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Facing Budget Impasse and Ben Carson, Housing Advocates Press On

As Housing Action Illinois celebrates its 30th anniversary, a look at the challenges that face affordable housing advocates in 2017.

Members of Housing Action Illinois, then called Statewide Housing Action Coalition, campaigned to establish an affordable housing trust fund in 1987.   Photo: Courtesy of HAI

Since its founding 30 years ago, Housing Action Illinois has adhered to the same mission—making housing affordable and fair for Illinois residents. This year is no different, though the challenges have shifted as a new presidential administration takes office and the state enters its second calendar year without a budget.

The group’s nine full-time staffers work behind the scenes with 160 organizations and state and federal government officials to advocate for policies and funding that help Illinoisans find and keep a place to call home—from homeowners/tenants’ rights to homelessness prevention to housing affordability.

Sharon Legenza, who has worked at the nonprofit since 2008, says she has always been interested in social justice and human rights. After serving as the interim executive director of the American Civil Liberties Union affiliate in Anchorage, Alaska, she returned to Chicago to serve as executive director of HAI. (Anchorage is not much different than Chicago, though the winter days there are much shorter, she says.)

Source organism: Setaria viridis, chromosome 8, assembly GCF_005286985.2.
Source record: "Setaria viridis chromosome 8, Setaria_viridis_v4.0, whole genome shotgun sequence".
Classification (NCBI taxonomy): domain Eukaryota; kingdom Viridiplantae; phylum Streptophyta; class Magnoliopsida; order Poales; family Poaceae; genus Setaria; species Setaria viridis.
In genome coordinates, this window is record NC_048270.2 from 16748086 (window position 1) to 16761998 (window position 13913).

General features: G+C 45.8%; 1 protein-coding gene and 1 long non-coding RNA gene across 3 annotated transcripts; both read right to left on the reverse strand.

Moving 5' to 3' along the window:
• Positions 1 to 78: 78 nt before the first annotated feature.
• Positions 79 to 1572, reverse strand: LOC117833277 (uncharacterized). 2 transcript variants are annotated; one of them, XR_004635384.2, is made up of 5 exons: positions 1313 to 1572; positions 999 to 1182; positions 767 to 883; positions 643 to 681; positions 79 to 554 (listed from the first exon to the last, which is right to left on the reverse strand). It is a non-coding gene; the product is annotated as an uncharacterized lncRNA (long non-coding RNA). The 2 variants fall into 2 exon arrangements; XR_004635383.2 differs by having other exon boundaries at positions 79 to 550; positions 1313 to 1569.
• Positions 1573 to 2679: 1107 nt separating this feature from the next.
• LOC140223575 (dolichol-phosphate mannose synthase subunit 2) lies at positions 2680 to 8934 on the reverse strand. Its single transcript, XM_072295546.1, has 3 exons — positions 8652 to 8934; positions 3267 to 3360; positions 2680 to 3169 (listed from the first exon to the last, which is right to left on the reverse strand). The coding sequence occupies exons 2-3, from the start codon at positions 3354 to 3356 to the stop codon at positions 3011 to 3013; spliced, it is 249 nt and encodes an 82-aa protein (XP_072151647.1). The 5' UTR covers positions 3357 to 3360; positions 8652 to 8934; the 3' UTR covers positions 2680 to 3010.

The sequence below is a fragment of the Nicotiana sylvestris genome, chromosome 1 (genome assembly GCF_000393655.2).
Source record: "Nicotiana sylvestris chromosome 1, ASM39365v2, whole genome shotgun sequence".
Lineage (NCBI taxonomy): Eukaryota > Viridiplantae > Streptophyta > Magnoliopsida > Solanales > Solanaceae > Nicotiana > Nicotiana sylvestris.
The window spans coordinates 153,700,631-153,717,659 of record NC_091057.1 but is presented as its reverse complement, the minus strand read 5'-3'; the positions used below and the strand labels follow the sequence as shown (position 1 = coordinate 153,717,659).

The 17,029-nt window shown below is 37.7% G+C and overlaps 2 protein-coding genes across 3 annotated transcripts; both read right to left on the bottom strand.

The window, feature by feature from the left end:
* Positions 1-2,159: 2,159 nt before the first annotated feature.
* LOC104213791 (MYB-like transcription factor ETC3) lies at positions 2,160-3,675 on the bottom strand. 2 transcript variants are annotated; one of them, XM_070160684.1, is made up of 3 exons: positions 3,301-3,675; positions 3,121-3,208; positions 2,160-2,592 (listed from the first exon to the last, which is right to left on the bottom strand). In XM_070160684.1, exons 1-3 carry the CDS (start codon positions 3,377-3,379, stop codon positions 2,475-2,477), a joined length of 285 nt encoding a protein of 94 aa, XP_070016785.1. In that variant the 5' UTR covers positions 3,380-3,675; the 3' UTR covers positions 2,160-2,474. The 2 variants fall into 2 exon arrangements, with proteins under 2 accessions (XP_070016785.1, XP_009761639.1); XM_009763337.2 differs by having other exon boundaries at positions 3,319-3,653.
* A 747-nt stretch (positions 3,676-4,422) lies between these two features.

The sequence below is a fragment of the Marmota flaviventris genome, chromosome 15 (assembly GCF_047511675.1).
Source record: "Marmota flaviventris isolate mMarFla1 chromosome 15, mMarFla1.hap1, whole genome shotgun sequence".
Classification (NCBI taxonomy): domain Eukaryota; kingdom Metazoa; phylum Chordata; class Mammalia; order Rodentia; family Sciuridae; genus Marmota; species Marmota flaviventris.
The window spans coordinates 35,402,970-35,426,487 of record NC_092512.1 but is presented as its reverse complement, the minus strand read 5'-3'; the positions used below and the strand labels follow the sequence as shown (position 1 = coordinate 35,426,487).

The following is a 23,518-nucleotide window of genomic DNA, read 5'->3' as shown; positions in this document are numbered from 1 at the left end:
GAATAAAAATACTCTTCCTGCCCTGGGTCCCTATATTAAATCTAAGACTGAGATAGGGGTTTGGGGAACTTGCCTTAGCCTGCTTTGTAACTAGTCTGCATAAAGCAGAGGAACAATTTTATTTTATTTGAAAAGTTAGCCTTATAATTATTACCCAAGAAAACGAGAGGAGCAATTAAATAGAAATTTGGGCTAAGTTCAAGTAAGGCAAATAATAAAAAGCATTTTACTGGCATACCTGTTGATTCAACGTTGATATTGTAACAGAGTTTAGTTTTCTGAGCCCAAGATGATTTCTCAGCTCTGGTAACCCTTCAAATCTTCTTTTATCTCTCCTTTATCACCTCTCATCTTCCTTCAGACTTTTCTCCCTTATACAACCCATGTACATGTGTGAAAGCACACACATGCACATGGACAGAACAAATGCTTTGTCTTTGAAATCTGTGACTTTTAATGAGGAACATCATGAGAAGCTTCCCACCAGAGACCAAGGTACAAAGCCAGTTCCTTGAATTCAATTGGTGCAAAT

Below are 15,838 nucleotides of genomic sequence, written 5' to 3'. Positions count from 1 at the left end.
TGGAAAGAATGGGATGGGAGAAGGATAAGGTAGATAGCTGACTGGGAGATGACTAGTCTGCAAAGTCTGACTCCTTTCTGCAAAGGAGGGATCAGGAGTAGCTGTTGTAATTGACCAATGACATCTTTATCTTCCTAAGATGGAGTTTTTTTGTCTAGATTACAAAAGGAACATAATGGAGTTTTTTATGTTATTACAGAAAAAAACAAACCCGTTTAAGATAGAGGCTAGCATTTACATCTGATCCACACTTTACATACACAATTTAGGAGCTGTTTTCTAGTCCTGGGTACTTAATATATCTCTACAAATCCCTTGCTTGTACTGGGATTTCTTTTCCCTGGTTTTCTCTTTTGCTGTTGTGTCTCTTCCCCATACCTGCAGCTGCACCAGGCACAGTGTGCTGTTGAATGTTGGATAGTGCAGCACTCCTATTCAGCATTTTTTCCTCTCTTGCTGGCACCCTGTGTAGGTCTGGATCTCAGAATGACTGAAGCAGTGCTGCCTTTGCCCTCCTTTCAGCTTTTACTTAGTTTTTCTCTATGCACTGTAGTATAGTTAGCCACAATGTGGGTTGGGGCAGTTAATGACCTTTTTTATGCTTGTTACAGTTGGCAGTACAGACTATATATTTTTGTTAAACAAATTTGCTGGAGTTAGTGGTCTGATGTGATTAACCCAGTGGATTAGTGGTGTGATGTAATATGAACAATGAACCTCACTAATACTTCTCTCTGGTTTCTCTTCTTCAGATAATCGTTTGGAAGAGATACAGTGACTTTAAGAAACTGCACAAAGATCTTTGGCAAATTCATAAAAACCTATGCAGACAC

To celebrate the organization’s 30th anniversary, Housing Action Illinois is hosting a party February 13 at Lagunitas Brewing Co. We sat down with Legenza at the nonprofit’s Loop office to discuss Housing Action Illinois’s recent successes and what’s ahead in 2017.

What are some of Housing Action Illinois’ most significant achievements in 2016?

There’s [legislation] called the Comprehensive Housing Planning Act, which is a state law that helps the state prioritize how we spend affordable housing resources. That law was going to expire and we worked to extend it.

Another one that was set to expire and we worked on a coalition with other groups was the [Illinois Affordable Housing Tax Credit]. A lot of affordable housing developers relied on that for new developments, particularly new rental housing developments, so it was important as a resource to engage the private market.

We’re heading into a new presidency. President-elect Donald Trump has selected Ben Carson as head of the Department of Housing and Urban Development. Are you concerned about some of the statements Carson has made, including his denouncement of the Fair Housing Act?

We work a lot with federal partners or national organizations that do a range of housing issues. When you look at a new secretary coming in, I think there’s always an education process. If Ben Carson is confirmed to be secretary of HUD, I think that [Congress] will ask what will be his priorities as secretary. That’s not so clear yet, because he didn’t really campaign on housing reform.